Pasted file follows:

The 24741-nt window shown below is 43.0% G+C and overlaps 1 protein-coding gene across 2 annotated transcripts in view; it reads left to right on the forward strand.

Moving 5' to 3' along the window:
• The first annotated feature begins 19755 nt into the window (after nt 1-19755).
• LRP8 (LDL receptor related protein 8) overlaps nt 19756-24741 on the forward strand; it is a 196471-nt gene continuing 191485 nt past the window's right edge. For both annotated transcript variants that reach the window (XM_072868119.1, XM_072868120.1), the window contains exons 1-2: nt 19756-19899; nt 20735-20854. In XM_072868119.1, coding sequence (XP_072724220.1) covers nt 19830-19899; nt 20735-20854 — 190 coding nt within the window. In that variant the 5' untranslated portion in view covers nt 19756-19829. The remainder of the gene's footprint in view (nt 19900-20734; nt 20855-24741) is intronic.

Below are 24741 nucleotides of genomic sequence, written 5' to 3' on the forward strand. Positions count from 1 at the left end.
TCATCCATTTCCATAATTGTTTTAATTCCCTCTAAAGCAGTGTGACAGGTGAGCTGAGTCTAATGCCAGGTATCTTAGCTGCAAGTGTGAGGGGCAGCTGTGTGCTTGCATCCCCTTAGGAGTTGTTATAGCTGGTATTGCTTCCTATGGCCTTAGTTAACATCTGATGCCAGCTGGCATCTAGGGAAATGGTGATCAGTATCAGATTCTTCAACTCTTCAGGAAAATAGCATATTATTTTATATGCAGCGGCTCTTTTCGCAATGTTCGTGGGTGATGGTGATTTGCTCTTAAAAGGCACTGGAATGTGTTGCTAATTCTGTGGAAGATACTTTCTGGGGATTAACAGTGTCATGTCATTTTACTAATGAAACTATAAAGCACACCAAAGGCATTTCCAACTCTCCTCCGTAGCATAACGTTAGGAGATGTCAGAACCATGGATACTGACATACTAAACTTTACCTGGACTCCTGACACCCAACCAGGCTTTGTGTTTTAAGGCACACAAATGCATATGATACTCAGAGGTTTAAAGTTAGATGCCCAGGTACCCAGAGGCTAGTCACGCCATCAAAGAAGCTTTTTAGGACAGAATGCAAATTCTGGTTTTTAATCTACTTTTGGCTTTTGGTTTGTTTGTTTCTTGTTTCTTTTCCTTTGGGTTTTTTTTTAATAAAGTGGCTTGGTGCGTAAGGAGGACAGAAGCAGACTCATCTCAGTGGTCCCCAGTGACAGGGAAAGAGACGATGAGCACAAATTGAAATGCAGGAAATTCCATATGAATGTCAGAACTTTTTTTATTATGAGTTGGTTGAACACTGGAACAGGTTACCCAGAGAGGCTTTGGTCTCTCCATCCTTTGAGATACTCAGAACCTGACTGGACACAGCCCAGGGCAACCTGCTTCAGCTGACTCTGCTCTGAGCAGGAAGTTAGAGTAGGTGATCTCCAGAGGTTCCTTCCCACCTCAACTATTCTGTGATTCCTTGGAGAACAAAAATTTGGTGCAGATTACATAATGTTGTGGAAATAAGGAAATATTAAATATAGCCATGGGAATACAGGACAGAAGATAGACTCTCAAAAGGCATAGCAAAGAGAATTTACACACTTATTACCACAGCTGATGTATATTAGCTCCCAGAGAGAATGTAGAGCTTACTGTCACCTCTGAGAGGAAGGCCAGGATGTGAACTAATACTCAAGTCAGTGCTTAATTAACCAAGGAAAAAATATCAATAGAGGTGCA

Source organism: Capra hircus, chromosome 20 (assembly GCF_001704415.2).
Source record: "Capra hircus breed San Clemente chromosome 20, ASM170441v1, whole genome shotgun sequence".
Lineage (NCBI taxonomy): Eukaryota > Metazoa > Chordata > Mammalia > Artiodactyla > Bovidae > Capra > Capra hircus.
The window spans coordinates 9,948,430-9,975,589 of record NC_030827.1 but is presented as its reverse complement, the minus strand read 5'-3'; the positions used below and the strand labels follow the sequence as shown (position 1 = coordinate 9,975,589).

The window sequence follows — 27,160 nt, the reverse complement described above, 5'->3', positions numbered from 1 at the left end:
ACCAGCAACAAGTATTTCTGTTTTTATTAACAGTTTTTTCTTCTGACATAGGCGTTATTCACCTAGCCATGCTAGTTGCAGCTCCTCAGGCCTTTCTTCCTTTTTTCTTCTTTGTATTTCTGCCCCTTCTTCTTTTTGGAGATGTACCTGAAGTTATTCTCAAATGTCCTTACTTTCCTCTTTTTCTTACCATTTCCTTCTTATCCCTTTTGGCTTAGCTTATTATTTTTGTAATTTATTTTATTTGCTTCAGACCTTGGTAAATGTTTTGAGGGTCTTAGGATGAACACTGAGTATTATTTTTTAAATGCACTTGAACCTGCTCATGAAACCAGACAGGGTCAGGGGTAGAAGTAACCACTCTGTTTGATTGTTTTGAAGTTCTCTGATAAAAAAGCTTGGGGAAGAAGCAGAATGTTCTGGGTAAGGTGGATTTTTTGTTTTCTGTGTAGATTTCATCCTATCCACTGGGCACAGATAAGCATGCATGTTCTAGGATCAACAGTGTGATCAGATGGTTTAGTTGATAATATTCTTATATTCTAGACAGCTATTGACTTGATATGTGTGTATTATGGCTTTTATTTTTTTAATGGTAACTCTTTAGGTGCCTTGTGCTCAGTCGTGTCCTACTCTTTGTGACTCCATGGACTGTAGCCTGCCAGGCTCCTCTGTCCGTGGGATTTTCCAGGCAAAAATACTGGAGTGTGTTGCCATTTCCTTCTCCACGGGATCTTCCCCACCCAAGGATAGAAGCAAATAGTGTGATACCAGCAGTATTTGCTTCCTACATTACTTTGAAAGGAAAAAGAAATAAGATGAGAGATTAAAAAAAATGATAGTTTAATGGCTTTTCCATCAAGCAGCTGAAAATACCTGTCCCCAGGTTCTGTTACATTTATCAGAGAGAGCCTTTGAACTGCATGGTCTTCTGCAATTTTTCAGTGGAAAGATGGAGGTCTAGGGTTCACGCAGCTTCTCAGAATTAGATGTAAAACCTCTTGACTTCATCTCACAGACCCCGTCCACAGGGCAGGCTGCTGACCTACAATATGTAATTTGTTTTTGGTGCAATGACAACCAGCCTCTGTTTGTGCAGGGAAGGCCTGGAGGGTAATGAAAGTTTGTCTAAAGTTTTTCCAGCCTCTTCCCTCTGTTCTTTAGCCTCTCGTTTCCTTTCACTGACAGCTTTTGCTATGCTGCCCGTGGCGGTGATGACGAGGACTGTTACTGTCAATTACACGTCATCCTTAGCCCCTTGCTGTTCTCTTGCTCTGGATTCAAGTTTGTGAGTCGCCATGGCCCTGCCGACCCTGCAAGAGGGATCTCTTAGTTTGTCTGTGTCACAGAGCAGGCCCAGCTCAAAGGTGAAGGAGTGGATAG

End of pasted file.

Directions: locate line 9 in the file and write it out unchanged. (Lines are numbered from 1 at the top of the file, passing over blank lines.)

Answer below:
Lineage (NCBI taxonomy): Eukaryota > Metazoa > Chordata > Mammalia > Artiodactyla > Bovidae > Capra > Capra hircus.